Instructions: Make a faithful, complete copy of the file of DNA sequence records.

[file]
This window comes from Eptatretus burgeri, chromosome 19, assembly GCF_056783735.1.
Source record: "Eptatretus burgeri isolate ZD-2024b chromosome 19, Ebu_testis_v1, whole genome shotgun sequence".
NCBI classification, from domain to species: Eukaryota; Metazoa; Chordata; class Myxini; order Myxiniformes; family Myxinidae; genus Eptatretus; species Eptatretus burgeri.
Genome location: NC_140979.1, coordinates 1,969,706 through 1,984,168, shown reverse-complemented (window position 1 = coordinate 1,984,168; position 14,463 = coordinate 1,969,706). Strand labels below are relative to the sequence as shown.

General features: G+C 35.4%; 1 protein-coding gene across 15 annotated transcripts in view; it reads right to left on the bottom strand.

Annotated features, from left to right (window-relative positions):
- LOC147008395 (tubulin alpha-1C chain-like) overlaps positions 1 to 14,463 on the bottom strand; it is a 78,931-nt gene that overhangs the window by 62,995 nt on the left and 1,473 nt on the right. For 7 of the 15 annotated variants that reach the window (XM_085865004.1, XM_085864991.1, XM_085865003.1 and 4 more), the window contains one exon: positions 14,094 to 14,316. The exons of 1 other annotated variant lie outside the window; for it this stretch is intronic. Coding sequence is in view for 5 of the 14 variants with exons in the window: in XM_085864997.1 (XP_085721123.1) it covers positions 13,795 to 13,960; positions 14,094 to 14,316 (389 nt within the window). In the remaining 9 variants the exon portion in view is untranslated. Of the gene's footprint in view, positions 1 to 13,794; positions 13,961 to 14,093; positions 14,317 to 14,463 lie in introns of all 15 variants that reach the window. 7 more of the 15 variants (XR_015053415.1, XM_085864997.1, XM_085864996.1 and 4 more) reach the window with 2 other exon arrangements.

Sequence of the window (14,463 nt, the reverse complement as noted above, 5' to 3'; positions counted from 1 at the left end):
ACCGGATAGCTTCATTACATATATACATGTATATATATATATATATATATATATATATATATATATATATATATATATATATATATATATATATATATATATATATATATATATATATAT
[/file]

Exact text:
This window comes from Eptatretus burgeri, chromosome 19, assembly GCF_056783735.1.
Source record: "Eptatretus burgeri isolate ZD-2024b chromosome 19, Ebu_testis_v1, whole genome shotgun sequence".
NCBI classification, from domain to species: Eukaryota; Metazoa; Chordata; class Myxini; order Myxiniformes; family Myxinidae; genus Eptatretus; species Eptatretus burgeri.
Genome location: NC_140979.1, coordinates 1,969,706 through 1,984,168, shown reverse-complemented (window position 1 = coordinate 1,984,168; position 14,463 = coordinate 1,969,706). Strand labels below are relative to the sequence as shown.

General features: G+C 35.4%; 1 protein-coding gene across 15 annotated transcripts in view; it reads right to left on the bottom strand.

Annotated features, from left to right (window-relative positions):
- LOC147008395 (tubulin alpha-1C chain-like) overlaps positions 1 to 14,463 on the bottom strand; it is a 78,931-nt gene that overhangs the window by 62,995 nt on the left and 1,473 nt on the right. For 7 of the 15 annotated variants that reach the window (XM_085865004.1, XM_085864991.1, XM_085865003.1 and 4 more), the window contains one exon: positions 14,094 to 14,316. The exons of 1 other annotated variant lie outside the window; for it this stretch is intronic. Coding sequence is in view for 5 of the 14 variants with exons in the window: in XM_085864997.1 (XP_085721123.1) it covers positions 13,795 to 13,960; positions 14,094 to 14,316 (389 nt within the window). In the remaining 9 variants the exon portion in view is untranslated. Of the gene's footprint in view, positions 1 to 13,794; positions 13,961 to 14,093; positions 14,317 to 14,463 lie in introns of all 15 variants that reach the window. 7 more of the 15 variants (XR_015053415.1, XM_085864997.1, XM_085864996.1 and 4 more) reach the window with 2 other exon arrangements.

Sequence of the window (14,463 nt, the reverse complement as noted above, 5' to 3'; positions counted from 1 at the left end):
ACCGGATAGCTTCATTACATATATACATGTATATATATATATATATATATATATATATATATATATATATATATATATATATATATATATATATATATATATATATATATATATATATAT